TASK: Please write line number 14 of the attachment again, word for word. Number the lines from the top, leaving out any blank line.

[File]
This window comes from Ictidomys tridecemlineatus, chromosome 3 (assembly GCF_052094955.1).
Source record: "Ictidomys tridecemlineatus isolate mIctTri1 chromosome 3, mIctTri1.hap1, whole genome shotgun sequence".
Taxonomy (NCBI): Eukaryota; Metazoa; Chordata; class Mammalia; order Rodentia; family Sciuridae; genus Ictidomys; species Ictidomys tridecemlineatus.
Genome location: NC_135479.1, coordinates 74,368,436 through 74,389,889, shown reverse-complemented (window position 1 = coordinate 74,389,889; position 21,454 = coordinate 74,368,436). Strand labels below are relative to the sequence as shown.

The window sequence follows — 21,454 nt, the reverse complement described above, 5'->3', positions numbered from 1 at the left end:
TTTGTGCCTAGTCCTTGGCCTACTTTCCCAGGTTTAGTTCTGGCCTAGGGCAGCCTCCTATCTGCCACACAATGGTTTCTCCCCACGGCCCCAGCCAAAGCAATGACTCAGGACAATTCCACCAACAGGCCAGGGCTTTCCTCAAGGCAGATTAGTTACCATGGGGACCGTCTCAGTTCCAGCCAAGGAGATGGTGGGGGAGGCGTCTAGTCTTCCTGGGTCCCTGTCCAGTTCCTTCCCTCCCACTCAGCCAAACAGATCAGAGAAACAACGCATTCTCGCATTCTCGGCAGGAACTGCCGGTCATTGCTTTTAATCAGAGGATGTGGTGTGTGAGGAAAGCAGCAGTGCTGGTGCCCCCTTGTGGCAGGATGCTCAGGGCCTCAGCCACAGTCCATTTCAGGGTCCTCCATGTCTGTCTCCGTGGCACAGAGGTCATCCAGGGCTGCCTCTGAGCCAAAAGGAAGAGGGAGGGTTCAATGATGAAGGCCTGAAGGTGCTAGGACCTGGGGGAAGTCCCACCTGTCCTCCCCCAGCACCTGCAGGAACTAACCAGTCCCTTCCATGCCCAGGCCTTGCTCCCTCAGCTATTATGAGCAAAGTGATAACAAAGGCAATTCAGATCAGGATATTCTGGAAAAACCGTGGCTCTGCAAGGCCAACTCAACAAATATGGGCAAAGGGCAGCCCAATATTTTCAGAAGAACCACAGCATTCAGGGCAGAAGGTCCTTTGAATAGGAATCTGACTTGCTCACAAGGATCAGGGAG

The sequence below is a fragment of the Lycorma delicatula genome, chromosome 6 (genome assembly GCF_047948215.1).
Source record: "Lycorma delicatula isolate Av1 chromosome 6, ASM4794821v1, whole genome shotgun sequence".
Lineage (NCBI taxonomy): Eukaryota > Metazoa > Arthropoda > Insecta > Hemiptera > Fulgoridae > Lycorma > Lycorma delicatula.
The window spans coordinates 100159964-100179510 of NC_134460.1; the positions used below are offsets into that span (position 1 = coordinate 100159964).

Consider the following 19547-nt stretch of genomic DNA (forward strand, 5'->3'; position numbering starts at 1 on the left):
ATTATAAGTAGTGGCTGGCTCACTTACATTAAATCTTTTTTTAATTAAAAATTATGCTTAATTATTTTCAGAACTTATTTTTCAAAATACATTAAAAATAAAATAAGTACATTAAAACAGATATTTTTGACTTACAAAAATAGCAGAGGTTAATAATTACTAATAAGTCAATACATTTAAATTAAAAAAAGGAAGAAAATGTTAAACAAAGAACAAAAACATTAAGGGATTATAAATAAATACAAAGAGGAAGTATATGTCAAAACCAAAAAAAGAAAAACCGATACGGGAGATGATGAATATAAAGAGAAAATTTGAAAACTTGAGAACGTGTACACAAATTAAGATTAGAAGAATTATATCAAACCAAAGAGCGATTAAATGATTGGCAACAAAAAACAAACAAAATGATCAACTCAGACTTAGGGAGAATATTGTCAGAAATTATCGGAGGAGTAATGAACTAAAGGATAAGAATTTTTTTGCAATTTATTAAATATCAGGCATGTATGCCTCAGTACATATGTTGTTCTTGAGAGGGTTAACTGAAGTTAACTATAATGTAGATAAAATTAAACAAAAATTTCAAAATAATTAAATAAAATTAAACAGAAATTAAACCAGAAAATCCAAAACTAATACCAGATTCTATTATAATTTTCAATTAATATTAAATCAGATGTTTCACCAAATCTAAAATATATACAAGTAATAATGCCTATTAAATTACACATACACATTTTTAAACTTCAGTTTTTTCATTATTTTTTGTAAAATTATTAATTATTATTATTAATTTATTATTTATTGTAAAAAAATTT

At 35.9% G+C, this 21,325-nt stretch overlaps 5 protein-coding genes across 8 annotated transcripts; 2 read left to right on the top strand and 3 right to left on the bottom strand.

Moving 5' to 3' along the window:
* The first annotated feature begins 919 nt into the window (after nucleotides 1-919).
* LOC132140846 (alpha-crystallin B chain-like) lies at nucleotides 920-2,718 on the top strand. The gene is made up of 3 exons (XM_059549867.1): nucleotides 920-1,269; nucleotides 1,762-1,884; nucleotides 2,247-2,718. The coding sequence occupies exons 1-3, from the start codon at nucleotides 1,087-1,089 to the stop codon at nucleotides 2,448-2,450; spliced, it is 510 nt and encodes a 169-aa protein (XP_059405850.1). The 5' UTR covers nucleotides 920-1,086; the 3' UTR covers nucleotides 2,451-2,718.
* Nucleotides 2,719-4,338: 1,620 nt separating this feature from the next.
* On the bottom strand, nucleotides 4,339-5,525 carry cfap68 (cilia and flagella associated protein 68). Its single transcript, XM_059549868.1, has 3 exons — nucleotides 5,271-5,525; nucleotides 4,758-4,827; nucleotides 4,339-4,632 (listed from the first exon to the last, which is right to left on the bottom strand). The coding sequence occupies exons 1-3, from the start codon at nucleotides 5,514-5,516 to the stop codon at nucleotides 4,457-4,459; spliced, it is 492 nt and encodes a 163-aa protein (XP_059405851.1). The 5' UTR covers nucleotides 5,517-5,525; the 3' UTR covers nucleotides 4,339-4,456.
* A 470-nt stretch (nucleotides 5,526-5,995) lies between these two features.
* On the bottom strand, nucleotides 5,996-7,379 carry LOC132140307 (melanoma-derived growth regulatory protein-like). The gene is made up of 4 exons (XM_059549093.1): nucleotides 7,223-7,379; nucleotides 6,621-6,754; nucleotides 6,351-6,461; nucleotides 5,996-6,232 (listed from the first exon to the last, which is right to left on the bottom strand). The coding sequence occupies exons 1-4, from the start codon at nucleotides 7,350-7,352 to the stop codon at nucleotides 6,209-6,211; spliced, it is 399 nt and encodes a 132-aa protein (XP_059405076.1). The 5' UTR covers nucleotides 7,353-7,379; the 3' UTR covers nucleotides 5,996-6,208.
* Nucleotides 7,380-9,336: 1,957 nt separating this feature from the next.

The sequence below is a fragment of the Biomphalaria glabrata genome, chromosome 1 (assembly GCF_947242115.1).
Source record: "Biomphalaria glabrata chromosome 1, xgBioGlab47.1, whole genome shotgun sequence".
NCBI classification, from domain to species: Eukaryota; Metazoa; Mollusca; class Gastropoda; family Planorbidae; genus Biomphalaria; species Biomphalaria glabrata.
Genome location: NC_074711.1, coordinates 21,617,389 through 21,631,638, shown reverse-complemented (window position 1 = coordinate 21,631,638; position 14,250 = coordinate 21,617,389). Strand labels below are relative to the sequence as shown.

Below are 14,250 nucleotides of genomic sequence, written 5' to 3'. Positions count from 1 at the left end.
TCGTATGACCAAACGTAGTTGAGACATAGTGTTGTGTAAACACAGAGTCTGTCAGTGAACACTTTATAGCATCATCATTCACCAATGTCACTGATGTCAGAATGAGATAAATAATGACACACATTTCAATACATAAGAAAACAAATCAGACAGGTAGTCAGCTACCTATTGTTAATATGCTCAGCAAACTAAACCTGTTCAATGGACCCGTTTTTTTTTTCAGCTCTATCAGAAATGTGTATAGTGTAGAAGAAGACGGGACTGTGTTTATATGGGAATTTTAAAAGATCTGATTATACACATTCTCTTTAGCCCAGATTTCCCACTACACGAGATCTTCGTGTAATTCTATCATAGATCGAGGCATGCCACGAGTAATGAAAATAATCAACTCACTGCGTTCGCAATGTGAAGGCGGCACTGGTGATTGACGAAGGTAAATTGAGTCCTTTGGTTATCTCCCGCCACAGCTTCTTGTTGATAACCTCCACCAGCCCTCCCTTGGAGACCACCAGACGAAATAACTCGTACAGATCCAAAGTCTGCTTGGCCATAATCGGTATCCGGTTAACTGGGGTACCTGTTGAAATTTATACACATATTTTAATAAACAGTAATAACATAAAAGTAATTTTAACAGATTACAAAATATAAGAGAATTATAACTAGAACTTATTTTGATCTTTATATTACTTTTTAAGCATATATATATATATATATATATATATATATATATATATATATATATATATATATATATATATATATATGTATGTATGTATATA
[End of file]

Moving 5' to 3' along the window: